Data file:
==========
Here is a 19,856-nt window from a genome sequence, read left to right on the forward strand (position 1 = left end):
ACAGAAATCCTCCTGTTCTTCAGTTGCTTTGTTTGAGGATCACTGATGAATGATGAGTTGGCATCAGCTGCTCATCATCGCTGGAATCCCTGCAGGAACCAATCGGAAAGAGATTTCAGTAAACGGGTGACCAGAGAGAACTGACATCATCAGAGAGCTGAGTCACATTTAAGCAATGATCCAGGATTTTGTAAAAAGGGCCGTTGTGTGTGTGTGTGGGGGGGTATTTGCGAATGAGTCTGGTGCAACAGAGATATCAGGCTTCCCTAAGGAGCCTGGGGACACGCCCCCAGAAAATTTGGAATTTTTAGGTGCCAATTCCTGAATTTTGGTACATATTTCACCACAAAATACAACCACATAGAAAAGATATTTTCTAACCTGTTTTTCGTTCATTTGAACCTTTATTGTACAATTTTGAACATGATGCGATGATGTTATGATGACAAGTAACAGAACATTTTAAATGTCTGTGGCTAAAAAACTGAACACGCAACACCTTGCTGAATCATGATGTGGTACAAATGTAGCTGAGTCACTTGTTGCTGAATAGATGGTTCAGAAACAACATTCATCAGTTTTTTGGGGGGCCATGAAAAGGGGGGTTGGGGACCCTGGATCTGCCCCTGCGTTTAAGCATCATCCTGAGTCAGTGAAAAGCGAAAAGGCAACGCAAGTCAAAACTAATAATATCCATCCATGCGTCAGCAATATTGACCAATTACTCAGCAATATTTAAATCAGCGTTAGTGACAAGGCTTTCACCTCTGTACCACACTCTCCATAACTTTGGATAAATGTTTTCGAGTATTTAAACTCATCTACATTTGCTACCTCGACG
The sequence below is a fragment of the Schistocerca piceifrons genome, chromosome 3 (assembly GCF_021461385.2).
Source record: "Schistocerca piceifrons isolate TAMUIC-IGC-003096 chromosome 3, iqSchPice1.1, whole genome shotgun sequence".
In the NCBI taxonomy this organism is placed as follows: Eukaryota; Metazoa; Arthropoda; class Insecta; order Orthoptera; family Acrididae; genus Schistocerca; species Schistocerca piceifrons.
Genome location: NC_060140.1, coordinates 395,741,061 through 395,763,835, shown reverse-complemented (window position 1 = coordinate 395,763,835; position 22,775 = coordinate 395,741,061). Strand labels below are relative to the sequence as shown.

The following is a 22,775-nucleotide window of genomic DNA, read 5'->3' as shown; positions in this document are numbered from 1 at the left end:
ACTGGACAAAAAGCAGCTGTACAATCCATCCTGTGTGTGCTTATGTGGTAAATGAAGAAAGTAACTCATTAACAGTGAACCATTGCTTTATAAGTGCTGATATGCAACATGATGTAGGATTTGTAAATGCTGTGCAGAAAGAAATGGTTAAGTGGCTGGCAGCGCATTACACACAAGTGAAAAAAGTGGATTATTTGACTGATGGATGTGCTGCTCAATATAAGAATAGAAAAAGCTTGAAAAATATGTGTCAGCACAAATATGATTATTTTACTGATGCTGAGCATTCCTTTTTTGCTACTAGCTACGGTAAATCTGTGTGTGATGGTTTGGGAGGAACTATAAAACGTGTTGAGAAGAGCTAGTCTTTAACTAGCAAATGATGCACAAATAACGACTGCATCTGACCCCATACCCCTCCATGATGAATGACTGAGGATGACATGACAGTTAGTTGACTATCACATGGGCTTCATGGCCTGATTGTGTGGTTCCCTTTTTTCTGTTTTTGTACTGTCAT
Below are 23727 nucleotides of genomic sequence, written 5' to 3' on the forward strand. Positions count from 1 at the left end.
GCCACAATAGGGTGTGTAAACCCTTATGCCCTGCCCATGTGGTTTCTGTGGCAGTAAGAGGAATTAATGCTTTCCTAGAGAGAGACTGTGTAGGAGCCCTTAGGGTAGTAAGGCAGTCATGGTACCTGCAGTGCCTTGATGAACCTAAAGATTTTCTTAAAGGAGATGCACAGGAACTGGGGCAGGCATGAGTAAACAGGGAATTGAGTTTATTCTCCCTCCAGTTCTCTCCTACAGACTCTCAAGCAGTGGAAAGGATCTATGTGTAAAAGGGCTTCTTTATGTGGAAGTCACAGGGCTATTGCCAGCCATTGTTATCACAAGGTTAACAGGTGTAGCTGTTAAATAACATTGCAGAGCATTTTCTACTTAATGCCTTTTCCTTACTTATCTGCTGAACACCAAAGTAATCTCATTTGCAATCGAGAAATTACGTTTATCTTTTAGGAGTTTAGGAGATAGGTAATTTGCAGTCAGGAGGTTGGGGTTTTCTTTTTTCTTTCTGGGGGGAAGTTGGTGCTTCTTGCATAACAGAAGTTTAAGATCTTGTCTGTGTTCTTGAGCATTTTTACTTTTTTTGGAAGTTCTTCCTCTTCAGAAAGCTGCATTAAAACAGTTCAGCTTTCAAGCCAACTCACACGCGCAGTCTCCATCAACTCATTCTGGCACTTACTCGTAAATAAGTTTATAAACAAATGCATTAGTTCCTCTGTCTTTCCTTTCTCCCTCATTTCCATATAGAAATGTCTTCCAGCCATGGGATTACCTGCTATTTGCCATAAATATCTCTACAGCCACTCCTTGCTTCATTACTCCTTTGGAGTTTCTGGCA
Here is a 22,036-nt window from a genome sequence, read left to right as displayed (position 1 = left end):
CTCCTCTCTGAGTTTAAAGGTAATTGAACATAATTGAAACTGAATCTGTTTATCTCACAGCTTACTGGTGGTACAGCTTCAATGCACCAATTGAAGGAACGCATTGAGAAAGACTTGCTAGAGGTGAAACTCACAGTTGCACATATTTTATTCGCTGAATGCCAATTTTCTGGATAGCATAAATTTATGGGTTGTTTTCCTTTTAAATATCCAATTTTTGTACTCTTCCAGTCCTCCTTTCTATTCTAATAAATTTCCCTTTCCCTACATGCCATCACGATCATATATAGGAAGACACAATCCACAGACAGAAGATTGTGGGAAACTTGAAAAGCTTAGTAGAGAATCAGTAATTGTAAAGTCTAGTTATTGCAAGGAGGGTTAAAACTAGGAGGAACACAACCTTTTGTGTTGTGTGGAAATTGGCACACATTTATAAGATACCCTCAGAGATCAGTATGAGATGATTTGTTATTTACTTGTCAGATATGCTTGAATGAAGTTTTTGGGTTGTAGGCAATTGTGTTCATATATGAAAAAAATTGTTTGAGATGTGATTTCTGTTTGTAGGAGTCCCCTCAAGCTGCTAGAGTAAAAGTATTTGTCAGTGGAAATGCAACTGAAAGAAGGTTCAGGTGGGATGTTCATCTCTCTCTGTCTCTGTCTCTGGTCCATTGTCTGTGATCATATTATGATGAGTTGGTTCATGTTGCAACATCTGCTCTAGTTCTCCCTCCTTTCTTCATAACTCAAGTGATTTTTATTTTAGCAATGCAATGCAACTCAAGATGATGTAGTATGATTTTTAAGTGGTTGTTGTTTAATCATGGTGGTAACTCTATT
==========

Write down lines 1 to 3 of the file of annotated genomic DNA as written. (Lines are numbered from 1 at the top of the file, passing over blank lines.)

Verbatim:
Here is a 19,856-nt window from a genome sequence, read left to right on the forward strand (position 1 = left end):
ACAGAAATCCTCCTGTTCTTCAGTTGCTTTGTTTGAGGATCACTGATGAATGATGAGTTGGCATCAGCTGCTCATCATCGCTGGAATCCCTGCAGGAACCAATCGGAAAGAGATTTCAGTAAACGGGTGACCAGAGAGAACTGACATCATCAGAGAGCTGAGTCACATTTAAGCAATGATCCAGGATTTTGTAAAAAGGGCCGTTGTGTGTGTGTGTGGGGGGGTATTTGCGAATGAGTCTGGTGCAACAGAGATATCAGGCTTCCCTAAGGAGCCTGGGGACACGCCCCCAGAAAATTTGGAATTTTTAGGTGCCAATTCCTGAATTTTGGTACATATTTCACCACAAAATACAACCACATAGAAAAGATATTTTCTAACCTGTTTTTCGTTCATTTGAACCTTTATTGTACAATTTTGAACATGATGCGATGATGTTATGATGACAAGTAACAGAACATTTTAAATGTCTGTGGCTAAAAAACTGAACACGCAACACCTTGCTGAATCATGATGTGGTACAAATGTAGCTGAGTCACTTGTTGCTGAATAGATGGTTCAGAAACAACATTCATCAGTTTTTTGGGGGGCCATGAAAAGGGGGGTTGGGGACCCTGGATCTGCCCCTGCGTTTAAGCATCATCCTGAGTCAGTGAAAAGCGAAAAGGCAACGCAAGTCAAAACTAATAATATCCATCCATGCGTCAGCAATATTGACCAATTACTCAGCAATATTTAAATCAGCGTTAGTGACAAGGCTTTCACCTCTGTACCACACTCTCCATAACTTTGGATAAATGTTTTCGAGTATTTAAACTCATCTACATTTGCTACCTCGACG
The sequence below is a fragment of the Schistocerca piceifrons genome, chromosome 3 (assembly GCF_021461385.2).